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Fans Ecstatic After NCAA Lifts Bowl Ban for Penn State Football Program

by on September 08, 2014 3:49 PM

There was quite a roar inside Breanne Rowe's apartment Monday afternoon when she and her roommates heard the news.

"My whole apartment was freaking out and screaming, not just for football, but for the students. Everyone here I know is such a good person and we didn't deserve this," says Rowe, a junior from Annapolis, Md.

Similar reactions from Penn State football fans' could be heard and seen throughout Happy Valley after hearing the Penn State football program is eligible to compete in the post-season games starting with the current season.

Rowe and her roommates have vowed to attend Penn State's next bowl game.

The NCAA's decision Monday to end a post-season ban two years early is especially good news for Penn State seniors, who were freshman when the Jerry Sandusky child sexual abuse scandal broke and the NCAA leveled unprecedented sanctions against the university's football program.

Senior Dan Giannone of Valley Forge – who attended the team's first home game of the season Saturday under the new leadership of James Franklin -- says Penn State playing in a bowl game for his senior year is amazing news.

"I've been around since it was handed down freshman year so that's definitely great to hear," says senior Dan Giannone of Valley Forge.

Senior Rebecca Morey of Brick, N.J. says until now Penn State students were punished for the Sandusky scandal.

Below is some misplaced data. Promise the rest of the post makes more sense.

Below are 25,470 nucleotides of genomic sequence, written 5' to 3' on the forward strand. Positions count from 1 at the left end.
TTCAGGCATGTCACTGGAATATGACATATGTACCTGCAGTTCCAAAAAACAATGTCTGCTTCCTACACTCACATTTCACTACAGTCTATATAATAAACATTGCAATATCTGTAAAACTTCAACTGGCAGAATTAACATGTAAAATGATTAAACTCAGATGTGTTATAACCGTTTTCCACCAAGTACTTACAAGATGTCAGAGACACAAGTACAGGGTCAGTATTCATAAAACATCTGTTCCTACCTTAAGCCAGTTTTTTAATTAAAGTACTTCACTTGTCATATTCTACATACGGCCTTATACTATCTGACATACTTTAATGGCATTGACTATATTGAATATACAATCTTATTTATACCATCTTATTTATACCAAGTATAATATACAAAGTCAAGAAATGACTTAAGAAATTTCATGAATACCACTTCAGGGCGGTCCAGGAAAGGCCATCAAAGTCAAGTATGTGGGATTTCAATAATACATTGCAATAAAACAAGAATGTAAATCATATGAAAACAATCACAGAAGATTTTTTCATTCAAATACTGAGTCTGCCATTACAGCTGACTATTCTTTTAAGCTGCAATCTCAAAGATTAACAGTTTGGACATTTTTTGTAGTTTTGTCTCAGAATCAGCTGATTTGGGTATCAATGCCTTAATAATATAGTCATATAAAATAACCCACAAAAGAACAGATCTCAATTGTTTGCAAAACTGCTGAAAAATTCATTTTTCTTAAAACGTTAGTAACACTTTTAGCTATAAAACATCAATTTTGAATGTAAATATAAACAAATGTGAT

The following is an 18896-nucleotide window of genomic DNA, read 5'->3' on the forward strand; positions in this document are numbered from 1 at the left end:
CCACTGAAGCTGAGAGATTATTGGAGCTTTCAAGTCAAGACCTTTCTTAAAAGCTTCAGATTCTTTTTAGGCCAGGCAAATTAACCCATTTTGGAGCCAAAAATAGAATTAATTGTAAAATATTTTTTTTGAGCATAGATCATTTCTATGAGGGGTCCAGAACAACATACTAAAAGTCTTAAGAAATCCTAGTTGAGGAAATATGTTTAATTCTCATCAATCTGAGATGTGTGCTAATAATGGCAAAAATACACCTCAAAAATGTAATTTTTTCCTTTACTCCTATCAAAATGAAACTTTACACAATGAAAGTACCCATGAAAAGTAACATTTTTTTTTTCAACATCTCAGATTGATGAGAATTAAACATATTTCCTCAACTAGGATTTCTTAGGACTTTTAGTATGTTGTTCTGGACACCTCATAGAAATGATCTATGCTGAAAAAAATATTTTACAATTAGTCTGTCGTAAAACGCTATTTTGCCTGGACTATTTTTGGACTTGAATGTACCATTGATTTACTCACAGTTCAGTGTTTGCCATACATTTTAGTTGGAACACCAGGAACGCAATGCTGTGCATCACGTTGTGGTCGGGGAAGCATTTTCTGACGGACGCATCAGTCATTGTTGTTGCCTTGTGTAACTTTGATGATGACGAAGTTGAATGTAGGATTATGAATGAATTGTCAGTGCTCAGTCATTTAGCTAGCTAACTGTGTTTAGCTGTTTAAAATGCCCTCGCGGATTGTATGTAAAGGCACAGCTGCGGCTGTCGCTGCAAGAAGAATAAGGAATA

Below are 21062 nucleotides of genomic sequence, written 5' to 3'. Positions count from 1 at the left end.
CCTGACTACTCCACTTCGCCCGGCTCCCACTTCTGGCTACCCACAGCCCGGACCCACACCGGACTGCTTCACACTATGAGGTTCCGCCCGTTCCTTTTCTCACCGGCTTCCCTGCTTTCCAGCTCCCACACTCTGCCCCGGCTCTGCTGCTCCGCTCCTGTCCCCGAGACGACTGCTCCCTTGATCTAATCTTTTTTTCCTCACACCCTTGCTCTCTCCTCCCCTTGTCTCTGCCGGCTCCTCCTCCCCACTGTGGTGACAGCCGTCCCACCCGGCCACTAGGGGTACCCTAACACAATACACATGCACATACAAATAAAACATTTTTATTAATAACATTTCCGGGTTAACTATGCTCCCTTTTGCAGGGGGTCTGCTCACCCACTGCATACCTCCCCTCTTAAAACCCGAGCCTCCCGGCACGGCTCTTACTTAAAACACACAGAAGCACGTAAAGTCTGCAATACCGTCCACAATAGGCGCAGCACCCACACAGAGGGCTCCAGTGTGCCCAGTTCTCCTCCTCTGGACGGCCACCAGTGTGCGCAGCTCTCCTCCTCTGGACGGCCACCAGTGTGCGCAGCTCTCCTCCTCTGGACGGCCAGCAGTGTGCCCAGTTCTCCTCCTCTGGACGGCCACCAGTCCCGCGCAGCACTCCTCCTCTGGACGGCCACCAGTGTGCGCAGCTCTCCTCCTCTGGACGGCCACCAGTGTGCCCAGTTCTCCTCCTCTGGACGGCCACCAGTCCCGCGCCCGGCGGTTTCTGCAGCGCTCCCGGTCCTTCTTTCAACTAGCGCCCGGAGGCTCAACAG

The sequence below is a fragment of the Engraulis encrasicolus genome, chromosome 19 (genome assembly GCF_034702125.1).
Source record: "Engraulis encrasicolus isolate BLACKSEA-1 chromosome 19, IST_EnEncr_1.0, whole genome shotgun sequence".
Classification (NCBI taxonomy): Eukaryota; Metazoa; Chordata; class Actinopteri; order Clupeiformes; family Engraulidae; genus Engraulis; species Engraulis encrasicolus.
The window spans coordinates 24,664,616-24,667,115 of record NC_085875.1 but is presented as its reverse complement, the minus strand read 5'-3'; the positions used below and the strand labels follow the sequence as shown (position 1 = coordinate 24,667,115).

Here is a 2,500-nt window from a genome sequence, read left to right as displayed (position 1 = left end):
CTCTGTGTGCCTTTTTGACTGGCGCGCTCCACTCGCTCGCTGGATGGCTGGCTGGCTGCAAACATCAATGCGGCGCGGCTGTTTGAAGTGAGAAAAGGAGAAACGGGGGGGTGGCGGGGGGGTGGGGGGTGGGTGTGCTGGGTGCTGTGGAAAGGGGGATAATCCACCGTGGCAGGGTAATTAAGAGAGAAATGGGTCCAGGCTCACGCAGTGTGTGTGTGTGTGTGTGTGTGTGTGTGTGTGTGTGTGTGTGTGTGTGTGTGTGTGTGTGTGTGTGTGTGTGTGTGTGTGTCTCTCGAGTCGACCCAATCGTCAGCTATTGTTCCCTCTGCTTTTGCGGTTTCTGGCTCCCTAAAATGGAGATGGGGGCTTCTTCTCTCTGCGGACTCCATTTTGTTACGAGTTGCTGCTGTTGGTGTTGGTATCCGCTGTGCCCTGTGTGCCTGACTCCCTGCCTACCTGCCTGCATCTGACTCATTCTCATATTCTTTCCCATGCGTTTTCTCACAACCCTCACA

"We've been through so much and we all feel not everybody should be punished," says Morey. "We didn't deserve it and now it's done."

John Wojton, a junior from Norristown, agrees that students paid the price.

"It hurt the students more than anyone else. We were getting punished for other people's mistakes," he says.

Wojton thinks the decision will also bring better players to the program.

Amber Falencki, a junior from Norristown, says the opportunity for bowl games adds a level of excitement for students.

"I would love for us to go farther and experience the bowl games while we are here," she says. "It's really exciting."

In a second annual report released Monday afternoon former U.S. Sen. George Mitchell recommended the NCAA immediately lift the ban on bowl games for the Penn State football program allowing Penn State's players to play in the post-season this year.

Mitchell also recommended full restoration of scholarships for the football program. Specifically, that the NCAA increase the total number of grants-in-aid to 85 for the 2015-16 season. That's the maximum number available under NCAA rules.

The NCAA announced Monday afternoon it has accepted Mitchell's recommendations.

After Sandusky's indictment for allegations of child sexual abuse and after the revelation that some of the former Penn State football coach's crimes occurred on Penn State's campus, the university hired Louis Freeh, former FBI director, to investigate the scandal. The subsequent Freeh Report found significant wrongdoing on the part of the university.

In response, the NCAA leveled unprecedented sanctions against Penn State and its football program, including a reduction in football scholarships, a four-year ban on bowl appearances, and the vacating of 111 wins under former head coach Joe Paterno. The university must also pay a $60 million fine, which the NCAA says will be used for child abuse awareness and prevention.

Sandusky is serving 30 to 60 years in state prison. In 2012, a jury found him guilty on 45 counts of sexually abusing 10 boys over a 15-year period. Three former Penn State administrators are awaiting trial for allegations they tried to cover up the scandal. All three men have pleaded not guilty.

Related Stories:

NCAA Lifts Penn State Bowl Ban, Restores Scholarships Based on Mitchell Report Recommendations

Penn State Football Eligible For Big Ten Title. Franklin, Barron And O'Brien React To Sanction Reductions



Jennifer Miller is a reporter for StateCollege.com. She has worked in journalism since 2005. She's covered news at the local, state and national level with an emphasis on crime and local government.
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